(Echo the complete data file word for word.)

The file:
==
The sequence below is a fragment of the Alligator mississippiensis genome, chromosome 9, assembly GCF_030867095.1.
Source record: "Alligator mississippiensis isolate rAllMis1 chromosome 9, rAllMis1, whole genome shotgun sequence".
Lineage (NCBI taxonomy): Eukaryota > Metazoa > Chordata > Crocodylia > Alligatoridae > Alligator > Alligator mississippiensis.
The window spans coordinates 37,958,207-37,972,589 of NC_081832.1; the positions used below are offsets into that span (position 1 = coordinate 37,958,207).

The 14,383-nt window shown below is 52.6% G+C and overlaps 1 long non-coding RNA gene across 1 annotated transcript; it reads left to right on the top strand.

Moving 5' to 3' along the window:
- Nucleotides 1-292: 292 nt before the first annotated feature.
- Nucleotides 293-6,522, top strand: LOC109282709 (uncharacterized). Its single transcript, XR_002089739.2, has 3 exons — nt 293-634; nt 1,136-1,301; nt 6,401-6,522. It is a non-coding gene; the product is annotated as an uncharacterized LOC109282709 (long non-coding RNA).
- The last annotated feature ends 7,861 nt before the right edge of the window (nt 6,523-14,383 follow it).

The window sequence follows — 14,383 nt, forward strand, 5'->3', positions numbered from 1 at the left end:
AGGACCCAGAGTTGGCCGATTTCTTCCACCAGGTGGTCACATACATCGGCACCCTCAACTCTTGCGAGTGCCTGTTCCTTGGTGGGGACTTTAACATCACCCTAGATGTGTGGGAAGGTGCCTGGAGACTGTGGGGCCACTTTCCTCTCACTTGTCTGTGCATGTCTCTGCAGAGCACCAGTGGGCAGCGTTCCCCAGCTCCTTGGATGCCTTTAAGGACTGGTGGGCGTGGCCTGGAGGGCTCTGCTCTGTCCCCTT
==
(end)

The sequence below is a fragment of the Alligator mississippiensis genome, chromosome 9, assembly GCF_030867095.1.
Source record: "Alligator mississippiensis isolate rAllMis1 chromosome 9, rAllMis1, whole genome shotgun sequence".
Lineage (NCBI taxonomy): Eukaryota > Metazoa > Chordata > Crocodylia > Alligatoridae > Alligator > Alligator mississippiensis.
The window spans coordinates 37,958,207-37,972,589 of NC_081832.1; the positions used below are offsets into that span (position 1 = coordinate 37,958,207).

The 14,383-nt window shown below is 52.6% G+C and overlaps 1 long non-coding RNA gene across 1 annotated transcript; it reads left to right on the top strand.

Moving 5' to 3' along the window:
- Nucleotides 1-292: 292 nt before the first annotated feature.
- Nucleotides 293-6,522, top strand: LOC109282709 (uncharacterized). Its single transcript, XR_002089739.2, has 3 exons — nt 293-634; nt 1,136-1,301; nt 6,401-6,522. It is a non-coding gene; the product is annotated as an uncharacterized LOC109282709 (long non-coding RNA).
- The last annotated feature ends 7,861 nt before the right edge of the window (nt 6,523-14,383 follow it).

The window sequence follows — 14,383 nt, forward strand, 5'->3', positions numbered from 1 at the left end:
AGGACCCAGAGTTGGCCGATTTCTTCCACCAGGTGGTCACATACATCGGCACCCTCAACTCTTGCGAGTGCCTGTTCCTTGGTGGGGACTTTAACATCACCCTAGATGTGTGGGAAGGTGCCTGGAGACTGTGGGGCCACTTTCCTCTCACTTGTCTGTGCATGTCTCTGCAGAGCACCAGTGGGCAGCGTTCCCCAGCTCCTTGGATGCCTTTAAGGACTGGTGGGCGTGGCCTGGAGGGCTCTGCTCTGTCCCCTT